What Is PMLA In Which Arvind Kejriwal Has Been Arrested? Why Bail In Money Laundering Case Is Tough | Explained

Arvind Kejriwal, who was arrested on Thursday, has been sent to a 6-day ED custody till March 28 in the excise policy case. Top leaders of AAP, including Delhi CM Arvind Kejriwal are finding it tough to get bail under the Prevention of Money Laundering Act, of 2002, due to its stringent provisions.
'10 SUVs, 3 Sedans, And 1 Delhi Police Bus': What Went Down During Arvind Kejriwal’s Arrest

Arvind Kejriwal was arrested on Thursday night amid high drama, after two-hour long questioning by ED officials.

New Delhi: Delhi Chief Minister Arvind Kejriwal has been sent to a 6-day ED custody till March 28 in the excise policy case. AAP chief was arrested by the central probe agency on Thursday under the Prevention of Money Laundering Act, 2002, (PMLA) in connection with a money laundering case related to a liquor scam.
Securing a bail under the Prevention of Money Laundering Act, of 2002, poses significant challenges due to its stringent provisions. Enacted in 2002 and enforced from July 1, 2005, this law aims primarily at curbing money laundering activities. Subsequent amendments in 2012 expanded its scope to include banks, mutual funds, and insurance companies within its jurisdiction.

Why AAP Leaders Arrested Under PMLA Are Finding It Tough To Get Bail

Section 45 of the Prevention of Money Laundering Act (PMLA) imposes stringent conditions for bail, making it difficult for accused individuals to secure their release. All offences under the PMLA are cognizable and non-bailable, with no provision for anticipatory bail. This means that those arrested under the PMLA must demonstrate in court that the charges against them lack merit, which can be a formidable task.
For instance, former Delhi government ministers Manish Sisodia and Satyendar Jain are currently in jail under the PMLA, along with AAP leader Sanjay Singh. The stringent bail conditions under the PMLA have sparked debate and scrutiny.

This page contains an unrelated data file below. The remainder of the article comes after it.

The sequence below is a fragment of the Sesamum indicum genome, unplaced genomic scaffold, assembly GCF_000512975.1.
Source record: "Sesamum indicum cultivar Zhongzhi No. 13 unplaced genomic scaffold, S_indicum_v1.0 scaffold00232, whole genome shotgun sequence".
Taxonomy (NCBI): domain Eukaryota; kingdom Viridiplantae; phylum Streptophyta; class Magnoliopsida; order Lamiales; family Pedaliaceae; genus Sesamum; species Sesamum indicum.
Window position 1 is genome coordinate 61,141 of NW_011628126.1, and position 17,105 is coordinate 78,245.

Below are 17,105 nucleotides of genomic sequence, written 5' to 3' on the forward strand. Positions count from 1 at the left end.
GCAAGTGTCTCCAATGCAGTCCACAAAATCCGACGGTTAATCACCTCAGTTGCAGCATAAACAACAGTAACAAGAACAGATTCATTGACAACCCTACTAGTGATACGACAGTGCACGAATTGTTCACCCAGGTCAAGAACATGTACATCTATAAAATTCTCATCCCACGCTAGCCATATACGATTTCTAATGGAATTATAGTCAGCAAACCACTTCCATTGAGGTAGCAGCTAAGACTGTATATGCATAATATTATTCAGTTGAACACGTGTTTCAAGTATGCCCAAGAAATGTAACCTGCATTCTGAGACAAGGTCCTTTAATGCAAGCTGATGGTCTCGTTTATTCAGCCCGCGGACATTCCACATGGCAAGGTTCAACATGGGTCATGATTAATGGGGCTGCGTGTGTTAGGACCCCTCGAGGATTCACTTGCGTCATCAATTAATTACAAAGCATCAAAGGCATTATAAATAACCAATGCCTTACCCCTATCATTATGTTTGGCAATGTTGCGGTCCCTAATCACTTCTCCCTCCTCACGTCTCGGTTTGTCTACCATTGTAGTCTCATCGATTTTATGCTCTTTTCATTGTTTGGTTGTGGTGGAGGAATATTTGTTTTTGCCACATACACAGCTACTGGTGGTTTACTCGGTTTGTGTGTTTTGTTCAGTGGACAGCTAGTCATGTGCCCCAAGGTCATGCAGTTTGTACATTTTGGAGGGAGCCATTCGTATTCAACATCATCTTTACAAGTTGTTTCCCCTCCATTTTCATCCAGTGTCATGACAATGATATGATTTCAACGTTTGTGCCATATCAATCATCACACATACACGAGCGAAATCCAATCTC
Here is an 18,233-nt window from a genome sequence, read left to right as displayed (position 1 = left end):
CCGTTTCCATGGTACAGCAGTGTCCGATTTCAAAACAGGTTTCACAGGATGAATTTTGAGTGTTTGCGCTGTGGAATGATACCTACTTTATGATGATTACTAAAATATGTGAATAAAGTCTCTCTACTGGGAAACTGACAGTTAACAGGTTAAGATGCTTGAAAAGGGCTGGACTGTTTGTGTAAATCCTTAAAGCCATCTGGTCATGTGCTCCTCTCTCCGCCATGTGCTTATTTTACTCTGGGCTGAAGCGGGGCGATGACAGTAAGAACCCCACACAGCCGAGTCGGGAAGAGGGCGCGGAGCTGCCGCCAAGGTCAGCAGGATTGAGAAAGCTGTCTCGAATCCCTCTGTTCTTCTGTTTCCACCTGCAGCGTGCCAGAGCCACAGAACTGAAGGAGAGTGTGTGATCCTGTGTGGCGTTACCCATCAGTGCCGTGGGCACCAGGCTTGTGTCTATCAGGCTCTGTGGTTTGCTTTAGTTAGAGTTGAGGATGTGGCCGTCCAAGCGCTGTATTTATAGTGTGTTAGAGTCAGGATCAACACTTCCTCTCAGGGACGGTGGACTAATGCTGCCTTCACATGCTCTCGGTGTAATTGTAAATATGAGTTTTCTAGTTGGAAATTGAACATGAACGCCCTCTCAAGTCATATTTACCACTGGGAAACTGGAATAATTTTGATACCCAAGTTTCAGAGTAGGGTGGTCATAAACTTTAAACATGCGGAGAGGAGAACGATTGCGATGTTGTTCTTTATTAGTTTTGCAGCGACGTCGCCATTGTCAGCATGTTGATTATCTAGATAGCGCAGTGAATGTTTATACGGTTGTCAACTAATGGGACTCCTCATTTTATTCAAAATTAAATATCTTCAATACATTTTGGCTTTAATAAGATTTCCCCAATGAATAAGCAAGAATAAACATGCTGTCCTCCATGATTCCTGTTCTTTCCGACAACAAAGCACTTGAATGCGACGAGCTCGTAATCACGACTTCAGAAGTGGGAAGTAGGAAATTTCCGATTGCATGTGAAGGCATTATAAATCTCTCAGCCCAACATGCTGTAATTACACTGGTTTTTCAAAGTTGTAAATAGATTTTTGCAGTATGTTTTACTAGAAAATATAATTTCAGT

In 2018, the government introduced two stringent conditions for bail under section 45 of the PMLA. These conditions require the court's belief in the accused's innocence and the absence of any risk of the accused committing further offences while on bail. The Supreme Court upheld the Enforcement Directorate's (ED) powers and the 2018 amendment to the PMLA Act, asserting that money laundering is a grave offence that undermines the nation's social and economic fabric.
The intricate process of obtaining bail under the PMLA, combined with the burden of proving innocence, presents a formidable legal challenge for accused individuals. The rigorous bail conditions under the PMLA also highlight the gravity of money laundering and the efforts to combat such illicit activities.

Kejriwal Sent To 6-Day ED Custody

The Delhi Rouse Avenue Court on Friday sent Delhi CM Arvind Kejriwal to 6-day ED custody. The ED had sought 10-day custody of the Delhi Chief Minister. Meanwhile, the Delhi CM on Friday said he will not resign from the post, despite his arrest in the liquor scam case. When asked by Times Now while he was being taken out of court on Friday evening if he would resign from the post, the Chief Minister simply said, "No".
Kejriwal becomes the fourth prominent Aam Aadmi Party leader to encounter coercive measures from the ED in connection with the Delhi excise policy case. Earlier, Manish Sisodia and Sanjay Singh were detained and are presently in judicial custody, while Satyendar Jain faces a similar fate in a separate money-laundering case.

ED's 7 Big Charges Against Arvind Kejriwal

  1. ASV Raju, the Additional Solicitor General representing the ED, labelled Arvind Kejriwal as the "key conspirator and kingpin" in the Delhi liquor scam case.
  2. The ED accused Kejriwal of directly participating in formulating the Delhi Excise Policy, marking another significant charge against him.
  3. Kejriwal faced allegations of directly handling the proceeds of crime, amounting to over Rs 600 crore, according to ASV Raju.
  4. The ED claimed that the proceeds of the crime were utilised to fund the AAP's election campaign in Goa before the state elections.
  5. Allegations were made that Kejriwal demanded kickbacks from the 'South Group' in exchange for favourable treatment.
  6. Vijay Nair, a key aide to Kejriwal and AAP's former communication head, was accused of acting as a middleman between the South Group and AAP, operating in proximity to Kejriwal's residence.
  7. The ED alleged that Kejriwal misused his authority to surveil ED officials, presenting evidence to support this claim.
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